Children can carry more coronavirus than adults. This amount of virus is called “viral load.”
“The question then becomes does viral load, the amount of viral load, really translate into being more contagious?” says AHN Pediatric Alliance pediatrician Dr. Joe Aracri.
In a study from Boston in the journal Pediatrics, researchers looked at nearly 200 kids, from newborns to age 22, most of them ages 11 to 16. They all had coronavirus.
The researchers took nose and throat swabs to look for the genetic material of the novel coronavirus and genes that code for the cell protein the virus attaches to. They also checked antibodies in the blood.
Virus levels at the back of the nose were highest on day two of symptoms and were significantly higher than hospitalized adults.
“Temperature taking has not been a really effective way of saying somebody either has COVID or doesn’t have COVID,” says Dr. Aracri. “Just assume everybody is carrying COVID. And if you make that assumption, then you are going to take the precautions that you need to safeguard yourself and your family.”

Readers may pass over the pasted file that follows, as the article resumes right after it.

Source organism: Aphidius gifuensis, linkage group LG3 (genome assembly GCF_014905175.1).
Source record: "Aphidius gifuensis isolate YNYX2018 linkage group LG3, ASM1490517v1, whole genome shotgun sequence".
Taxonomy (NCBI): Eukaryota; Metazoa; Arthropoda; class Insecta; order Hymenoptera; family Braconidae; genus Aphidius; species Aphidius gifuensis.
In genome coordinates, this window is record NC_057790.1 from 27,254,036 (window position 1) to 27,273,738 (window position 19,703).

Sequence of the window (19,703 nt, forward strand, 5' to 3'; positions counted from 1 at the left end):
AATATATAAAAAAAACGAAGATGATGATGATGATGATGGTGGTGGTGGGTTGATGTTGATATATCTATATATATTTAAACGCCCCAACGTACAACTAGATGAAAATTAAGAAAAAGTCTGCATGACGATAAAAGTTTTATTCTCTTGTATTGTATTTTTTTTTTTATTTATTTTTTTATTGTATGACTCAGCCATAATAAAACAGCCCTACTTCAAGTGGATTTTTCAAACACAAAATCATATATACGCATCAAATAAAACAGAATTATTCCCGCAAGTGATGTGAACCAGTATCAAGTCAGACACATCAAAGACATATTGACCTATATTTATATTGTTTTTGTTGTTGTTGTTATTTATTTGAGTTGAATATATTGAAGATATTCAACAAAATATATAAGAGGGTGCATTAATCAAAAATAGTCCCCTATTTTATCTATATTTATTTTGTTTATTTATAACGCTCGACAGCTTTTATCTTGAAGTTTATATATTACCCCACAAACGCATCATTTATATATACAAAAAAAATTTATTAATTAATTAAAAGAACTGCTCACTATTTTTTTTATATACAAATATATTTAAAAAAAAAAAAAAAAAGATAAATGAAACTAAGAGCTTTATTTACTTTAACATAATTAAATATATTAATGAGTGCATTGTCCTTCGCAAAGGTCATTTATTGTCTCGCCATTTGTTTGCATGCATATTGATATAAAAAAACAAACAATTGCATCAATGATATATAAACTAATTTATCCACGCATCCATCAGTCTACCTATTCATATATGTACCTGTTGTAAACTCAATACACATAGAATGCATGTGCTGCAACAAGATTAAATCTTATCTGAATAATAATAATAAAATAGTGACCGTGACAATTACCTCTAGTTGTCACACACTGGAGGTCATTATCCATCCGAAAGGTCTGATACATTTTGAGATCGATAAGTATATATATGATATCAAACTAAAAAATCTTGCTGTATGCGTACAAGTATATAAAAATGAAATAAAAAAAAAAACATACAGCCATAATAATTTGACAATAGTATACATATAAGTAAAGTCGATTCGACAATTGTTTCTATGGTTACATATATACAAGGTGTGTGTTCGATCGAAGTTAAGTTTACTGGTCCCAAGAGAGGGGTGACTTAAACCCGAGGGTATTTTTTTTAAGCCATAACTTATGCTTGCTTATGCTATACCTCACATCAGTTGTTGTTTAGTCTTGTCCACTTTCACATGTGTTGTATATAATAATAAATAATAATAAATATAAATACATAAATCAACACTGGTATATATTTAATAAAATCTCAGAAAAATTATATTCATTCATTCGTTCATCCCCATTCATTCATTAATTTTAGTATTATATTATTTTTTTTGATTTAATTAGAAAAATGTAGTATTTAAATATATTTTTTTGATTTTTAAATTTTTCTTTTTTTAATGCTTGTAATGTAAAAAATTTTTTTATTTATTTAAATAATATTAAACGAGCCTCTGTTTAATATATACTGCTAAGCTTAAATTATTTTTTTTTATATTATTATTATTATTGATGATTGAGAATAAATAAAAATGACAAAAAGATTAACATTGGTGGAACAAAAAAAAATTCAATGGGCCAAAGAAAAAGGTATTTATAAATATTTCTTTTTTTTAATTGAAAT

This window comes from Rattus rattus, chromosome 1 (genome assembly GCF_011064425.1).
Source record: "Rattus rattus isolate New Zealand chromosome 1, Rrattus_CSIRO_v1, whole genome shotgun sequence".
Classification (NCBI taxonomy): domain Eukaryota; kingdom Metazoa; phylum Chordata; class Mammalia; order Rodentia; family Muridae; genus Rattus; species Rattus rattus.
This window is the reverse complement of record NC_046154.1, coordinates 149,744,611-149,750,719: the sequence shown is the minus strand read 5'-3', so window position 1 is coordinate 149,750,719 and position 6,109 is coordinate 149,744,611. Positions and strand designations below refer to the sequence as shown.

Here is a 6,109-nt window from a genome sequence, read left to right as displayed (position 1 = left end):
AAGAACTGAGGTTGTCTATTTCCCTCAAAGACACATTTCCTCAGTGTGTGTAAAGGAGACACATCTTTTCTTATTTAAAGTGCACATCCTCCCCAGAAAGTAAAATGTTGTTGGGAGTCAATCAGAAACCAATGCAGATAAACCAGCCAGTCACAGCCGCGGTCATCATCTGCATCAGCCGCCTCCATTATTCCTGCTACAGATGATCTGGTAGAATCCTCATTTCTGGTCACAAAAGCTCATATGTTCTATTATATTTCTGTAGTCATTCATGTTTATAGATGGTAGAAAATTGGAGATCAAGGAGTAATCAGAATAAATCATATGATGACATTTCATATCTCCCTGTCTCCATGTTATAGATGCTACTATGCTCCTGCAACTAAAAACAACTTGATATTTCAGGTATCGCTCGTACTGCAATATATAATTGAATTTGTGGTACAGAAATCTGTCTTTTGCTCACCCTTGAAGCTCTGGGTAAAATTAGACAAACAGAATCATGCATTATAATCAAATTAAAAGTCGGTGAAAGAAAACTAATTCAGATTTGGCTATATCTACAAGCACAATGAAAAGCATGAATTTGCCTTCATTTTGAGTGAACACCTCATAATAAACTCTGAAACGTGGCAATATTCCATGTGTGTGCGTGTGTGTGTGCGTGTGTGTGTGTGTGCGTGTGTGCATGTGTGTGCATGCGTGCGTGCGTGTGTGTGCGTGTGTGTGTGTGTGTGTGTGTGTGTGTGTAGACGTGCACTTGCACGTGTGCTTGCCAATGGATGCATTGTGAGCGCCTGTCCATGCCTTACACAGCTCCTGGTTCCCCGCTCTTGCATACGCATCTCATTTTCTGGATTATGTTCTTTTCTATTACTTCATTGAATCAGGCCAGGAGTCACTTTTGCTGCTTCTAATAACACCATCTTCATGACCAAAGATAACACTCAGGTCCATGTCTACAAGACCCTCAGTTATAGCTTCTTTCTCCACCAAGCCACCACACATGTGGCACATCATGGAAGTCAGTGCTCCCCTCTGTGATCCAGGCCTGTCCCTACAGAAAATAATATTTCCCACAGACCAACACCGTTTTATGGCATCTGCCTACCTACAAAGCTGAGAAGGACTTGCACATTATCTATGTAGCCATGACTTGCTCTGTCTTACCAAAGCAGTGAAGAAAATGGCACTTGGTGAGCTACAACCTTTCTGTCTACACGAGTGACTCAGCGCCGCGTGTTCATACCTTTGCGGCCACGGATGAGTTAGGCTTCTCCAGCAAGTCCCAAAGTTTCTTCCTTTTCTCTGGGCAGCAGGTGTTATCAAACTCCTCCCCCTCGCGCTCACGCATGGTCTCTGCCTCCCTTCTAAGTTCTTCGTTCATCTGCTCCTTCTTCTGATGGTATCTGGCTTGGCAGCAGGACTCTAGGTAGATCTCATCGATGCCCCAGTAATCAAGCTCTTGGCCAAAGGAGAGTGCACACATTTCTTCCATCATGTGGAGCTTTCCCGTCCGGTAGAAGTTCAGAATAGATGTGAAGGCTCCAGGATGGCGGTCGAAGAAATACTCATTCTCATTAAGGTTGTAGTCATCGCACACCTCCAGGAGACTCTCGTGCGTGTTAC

- Only half of the kids with coronavirus had a fever.
- The amount of ACE2 receptor genes in younger children was lower, which, among other theories, hints at why they might be less likely to be sick.
- And the kids with MIS-C, the pediatric inflammatory illness, were generally younger than 4 and had antibodies against the virus’ spike protein in an exaggerated way.
As for the high viral load, the study can’t answer everything, particularly whether more virus means more transmission.
For that, Dr. Aracri looks to other studies from other parts of the world.
“Kids are less likely to transmit it between themselves or to adults, and when kids get infected, they’re more likely to get infected from an adult than from another child,” Dr. Aracri says.
And while this viral load study raises more questions, it doesn’t change recommendations.
“You still have to maintain social distancing, make sure you wear your mask, make sure you wash your hands. And if you’re sick, stay home,” Dr. Aracri said.